I know people who have grown up in a similar bilingual set up and almost without fail, they tell me that their younger sibling barely spoke the minority language. This is not surprising, really. The second child in a bilingual family like ours grows up in a very different language environment to the first. Whereas the Boy spent 98% of his time with me, his Dutch mum, for the first 2 years of his life, and went on fairly frequent visits to the Netherlands with me where nothing but Dutch was spoken to him, the Girl has a constant confused language tutor by her side, even when we are at Opa and Oma’s house. Inevitably, and rather sadly, the Boy’s language of choice is English. Especially since starting pre-school and spending a lot of time with a group of people who just speak English, he will often answer me in English even if I start a conversation in Dutch. So of course he will always address his sister in English too.

I could see the effects in the Girl’s early vocabulary. Her first ten words or so were English: Daddy, cat, teddy, down, juice, cheese, shoes and so on. She had two Dutch words: “aai” (stroke), said running after the cat or when saying sorry to someone for yanking their hair out, and “dag” (bye), which she only used for a book I read to her in Dutch at bedtime with little animals you could tuck up in bed. “Dag!” she’d wave as the rabbit disappeared into his hole.

When children start to speak and come into contact with new words, they make several assumptions that help them learn vocabulary more quickly. One of those is that the new word refers to the whole object and not a part of it (“cat” must refer to the whole animal, not just the tail or the ears or the colour of its fur) and another is exclusivity: each object only has one label. This means that bilingual children start off learning just one word per object – which language they go for depends on what is presented to them first, but to start off with they will not absorb both “cat” and “poes“. So most bilingual children of the Girl’s age (18 months) have an expanding vocabulary that includes words in both languages, but only one word per object. In a later phase they will start to realise that Mummy speaks one language and Daddy another, and that they each have a word for “table”, “juice” and “bye bye”.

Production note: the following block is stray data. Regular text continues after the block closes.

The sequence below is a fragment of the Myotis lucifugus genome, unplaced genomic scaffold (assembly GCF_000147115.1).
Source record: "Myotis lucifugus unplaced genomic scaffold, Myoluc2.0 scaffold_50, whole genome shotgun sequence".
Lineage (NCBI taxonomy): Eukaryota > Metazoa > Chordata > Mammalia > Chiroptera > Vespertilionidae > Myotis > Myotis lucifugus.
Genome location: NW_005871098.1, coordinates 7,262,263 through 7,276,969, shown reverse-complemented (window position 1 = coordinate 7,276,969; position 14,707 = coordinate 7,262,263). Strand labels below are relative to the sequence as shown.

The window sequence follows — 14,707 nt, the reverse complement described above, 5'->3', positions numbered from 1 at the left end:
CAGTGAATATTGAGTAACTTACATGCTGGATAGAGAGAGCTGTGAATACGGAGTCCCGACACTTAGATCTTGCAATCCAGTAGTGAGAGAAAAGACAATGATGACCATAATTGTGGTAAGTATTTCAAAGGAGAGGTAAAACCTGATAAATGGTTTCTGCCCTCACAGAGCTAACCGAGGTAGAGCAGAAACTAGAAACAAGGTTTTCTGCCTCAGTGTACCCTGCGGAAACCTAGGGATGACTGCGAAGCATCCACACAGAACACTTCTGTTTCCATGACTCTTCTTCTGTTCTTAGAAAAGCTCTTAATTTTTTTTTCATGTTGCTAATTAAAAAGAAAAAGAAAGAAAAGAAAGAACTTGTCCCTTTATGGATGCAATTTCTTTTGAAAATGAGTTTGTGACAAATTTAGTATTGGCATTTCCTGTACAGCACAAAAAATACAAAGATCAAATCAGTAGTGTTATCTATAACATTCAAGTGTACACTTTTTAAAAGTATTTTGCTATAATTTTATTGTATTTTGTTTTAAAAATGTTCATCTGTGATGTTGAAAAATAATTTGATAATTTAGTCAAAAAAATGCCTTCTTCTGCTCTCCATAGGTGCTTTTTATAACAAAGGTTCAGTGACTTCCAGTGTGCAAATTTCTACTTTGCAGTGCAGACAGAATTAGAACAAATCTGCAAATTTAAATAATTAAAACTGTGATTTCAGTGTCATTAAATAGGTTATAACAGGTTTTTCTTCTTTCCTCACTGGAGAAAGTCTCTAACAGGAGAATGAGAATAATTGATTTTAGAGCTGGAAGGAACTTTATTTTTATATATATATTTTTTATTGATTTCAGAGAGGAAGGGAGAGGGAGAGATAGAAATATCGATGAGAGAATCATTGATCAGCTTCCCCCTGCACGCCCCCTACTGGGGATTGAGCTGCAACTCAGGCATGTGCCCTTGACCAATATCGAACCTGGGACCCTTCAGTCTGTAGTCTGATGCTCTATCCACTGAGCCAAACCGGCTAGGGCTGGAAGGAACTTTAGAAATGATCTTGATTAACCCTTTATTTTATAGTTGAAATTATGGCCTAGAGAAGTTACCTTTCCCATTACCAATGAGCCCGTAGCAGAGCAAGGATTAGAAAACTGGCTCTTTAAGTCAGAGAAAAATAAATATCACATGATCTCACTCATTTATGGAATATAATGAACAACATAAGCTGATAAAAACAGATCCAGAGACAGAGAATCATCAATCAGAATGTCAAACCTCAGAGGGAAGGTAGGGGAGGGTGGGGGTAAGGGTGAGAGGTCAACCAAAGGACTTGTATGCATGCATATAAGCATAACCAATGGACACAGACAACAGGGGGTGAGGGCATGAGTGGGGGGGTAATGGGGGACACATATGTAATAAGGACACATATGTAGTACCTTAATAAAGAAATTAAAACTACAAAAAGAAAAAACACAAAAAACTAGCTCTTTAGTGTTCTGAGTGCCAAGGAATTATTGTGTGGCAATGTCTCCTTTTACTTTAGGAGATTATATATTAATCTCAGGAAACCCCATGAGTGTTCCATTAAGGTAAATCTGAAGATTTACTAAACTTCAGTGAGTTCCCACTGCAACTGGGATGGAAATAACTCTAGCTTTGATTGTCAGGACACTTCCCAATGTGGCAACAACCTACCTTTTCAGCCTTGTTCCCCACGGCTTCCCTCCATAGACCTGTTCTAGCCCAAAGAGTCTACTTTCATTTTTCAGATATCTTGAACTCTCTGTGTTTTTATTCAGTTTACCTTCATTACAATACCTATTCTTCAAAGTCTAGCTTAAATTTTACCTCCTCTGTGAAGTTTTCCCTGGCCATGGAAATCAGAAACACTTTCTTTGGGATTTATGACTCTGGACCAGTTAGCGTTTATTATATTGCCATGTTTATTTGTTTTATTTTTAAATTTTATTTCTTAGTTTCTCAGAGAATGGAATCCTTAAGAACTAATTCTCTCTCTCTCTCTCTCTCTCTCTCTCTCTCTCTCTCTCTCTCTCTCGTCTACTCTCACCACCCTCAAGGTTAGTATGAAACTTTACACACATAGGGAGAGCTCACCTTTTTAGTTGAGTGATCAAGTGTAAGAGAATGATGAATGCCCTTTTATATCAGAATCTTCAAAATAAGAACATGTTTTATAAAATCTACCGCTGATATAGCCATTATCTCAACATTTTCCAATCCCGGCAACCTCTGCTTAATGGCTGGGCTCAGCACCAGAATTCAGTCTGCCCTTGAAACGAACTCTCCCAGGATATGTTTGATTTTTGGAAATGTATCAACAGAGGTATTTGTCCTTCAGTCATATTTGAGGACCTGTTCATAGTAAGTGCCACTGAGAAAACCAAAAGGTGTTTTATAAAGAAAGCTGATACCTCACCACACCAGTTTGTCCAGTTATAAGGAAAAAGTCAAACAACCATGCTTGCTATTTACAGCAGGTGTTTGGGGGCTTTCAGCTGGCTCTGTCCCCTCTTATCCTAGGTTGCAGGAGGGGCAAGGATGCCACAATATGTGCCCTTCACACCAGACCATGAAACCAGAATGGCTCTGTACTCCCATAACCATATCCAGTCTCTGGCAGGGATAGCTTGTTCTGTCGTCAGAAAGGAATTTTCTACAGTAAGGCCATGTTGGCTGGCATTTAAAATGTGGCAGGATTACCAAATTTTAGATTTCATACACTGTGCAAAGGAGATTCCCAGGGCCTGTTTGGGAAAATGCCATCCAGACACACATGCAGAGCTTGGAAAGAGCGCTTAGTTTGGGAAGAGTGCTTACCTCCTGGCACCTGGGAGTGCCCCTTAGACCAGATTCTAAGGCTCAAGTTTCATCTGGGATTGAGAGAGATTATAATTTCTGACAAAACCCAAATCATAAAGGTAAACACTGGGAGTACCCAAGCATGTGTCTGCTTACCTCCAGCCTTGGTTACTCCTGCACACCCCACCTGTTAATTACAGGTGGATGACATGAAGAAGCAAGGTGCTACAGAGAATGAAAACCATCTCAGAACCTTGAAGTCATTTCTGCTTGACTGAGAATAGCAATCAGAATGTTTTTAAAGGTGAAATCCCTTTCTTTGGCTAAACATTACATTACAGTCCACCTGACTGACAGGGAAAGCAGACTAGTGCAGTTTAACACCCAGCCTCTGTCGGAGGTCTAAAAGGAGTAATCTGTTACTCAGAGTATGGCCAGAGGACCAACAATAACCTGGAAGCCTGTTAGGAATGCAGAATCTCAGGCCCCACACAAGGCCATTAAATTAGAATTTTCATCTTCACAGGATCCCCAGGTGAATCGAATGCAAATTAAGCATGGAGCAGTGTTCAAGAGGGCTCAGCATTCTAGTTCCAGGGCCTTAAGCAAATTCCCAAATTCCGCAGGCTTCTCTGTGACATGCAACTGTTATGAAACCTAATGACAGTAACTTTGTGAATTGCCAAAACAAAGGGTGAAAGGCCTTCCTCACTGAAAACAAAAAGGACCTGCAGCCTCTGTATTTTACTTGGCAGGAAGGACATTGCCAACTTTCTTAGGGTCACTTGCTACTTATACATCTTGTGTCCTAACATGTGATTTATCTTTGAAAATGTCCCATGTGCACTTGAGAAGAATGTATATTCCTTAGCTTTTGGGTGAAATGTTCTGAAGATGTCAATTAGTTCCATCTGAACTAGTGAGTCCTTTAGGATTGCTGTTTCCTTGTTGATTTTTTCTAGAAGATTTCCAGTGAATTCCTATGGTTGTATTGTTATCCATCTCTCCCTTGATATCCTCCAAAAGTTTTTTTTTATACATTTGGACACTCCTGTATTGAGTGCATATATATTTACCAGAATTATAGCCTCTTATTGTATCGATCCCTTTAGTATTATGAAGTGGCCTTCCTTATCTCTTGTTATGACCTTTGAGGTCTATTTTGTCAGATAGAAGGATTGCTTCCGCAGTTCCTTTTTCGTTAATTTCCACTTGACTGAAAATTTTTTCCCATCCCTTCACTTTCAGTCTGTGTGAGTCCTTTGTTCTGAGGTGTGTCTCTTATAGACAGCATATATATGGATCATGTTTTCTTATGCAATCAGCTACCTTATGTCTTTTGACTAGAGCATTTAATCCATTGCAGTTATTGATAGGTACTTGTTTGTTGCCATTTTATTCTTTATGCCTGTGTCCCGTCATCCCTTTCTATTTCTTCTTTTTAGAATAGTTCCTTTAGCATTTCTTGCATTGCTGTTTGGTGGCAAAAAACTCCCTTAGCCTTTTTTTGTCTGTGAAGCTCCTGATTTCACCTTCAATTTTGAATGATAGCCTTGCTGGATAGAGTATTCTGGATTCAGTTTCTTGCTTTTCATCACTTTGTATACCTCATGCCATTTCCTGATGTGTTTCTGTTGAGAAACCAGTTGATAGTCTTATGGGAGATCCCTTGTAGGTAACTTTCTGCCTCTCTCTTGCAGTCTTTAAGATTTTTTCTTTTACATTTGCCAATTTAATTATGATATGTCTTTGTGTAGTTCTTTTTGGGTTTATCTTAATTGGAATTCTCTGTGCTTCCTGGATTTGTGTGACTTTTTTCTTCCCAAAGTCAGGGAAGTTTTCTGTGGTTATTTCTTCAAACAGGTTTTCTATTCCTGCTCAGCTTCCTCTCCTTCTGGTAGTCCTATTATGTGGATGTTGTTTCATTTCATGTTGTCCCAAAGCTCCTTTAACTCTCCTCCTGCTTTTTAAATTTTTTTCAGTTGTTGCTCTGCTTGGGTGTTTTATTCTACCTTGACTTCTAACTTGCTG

Except the Girl is already doing this now. And she has done from the beginning.

Not with every word, but from very early on I could hear her experimenting with Dutch and English words for the same concept that had a similar sound. She went through “hello” and “hallo“, as if trying to taste which version she liked best and got the most laughs. And sometimes, she kept both.

She says “neus” AND “nose”, mimicking the version that the person she is speaking to is using. I have also heard her use “voet” and “foot”.

And where she started off with just “cat”, she now also says “poes“.

She says “vast” plaintively when she can’t get out of her high chair or car seat (“I know, I did that on purpose,” I explain). But I also hear her say “stuck”.

She seems very aware of her own language learning, and when she tries out a new word and I repeat it in Dutch, she will repeat what I have said, looking at me proudly as if to say: I am saying it like you, aren’t you pleased, mama?

It isn’t just giving two labels to one object that is quite advanced about her language learning. Generally, she is speeding through the process much more quickly than her brother did. Bilingual children are on average about 3 months behind their monolingual peers when they learn to speak. I was already quite proud of the Boy, who hit each milestone exactly on cue and said his first two word sentence a few weeks before his second birthday (it may have been “bye bye baby” to his new sister…) But the Girl is blowing his progress right out of the water. Besides being an entire phase ahead in her bilingual language acquisition, she is also using personal pronouns, something her brother didn’t do until he was two. She started saying “my Daddy” at about 16 months, expressing a sentiment I had seen in her eyes from her earliest cuddles with him, when she would turn into him and glare at any bystanders who looked like they might be about to muscle in on her special time with Daddy. Also “my juice” turned out to be a necessary addition to her phrases to ward off any thirsty friends or brothers.

She also started making sentences a few months ago, waving “bye bye Daddy” when he goes to work, prodding me while I try to have a sneaky Team Umizoomi-nap saying “mama sleep!” and most recently breaking our hearts with a little sleepy monologue in the Fairy Godmother’s arms at bedtime, saying “Mama? No, mama work. Daddy? No, Daddy work.”

And so it starts. As they say, you spend ages wishing they would talk and then when they do, you wish they’d be quiet. I do love this phase. I love finding out what is in her head, how she is making sense of the world. And I feel more than a little proud of how quickly she is learning to talk, dual-wielding Dutch and English like the bilingual ninja she is.

"tat" or "poes"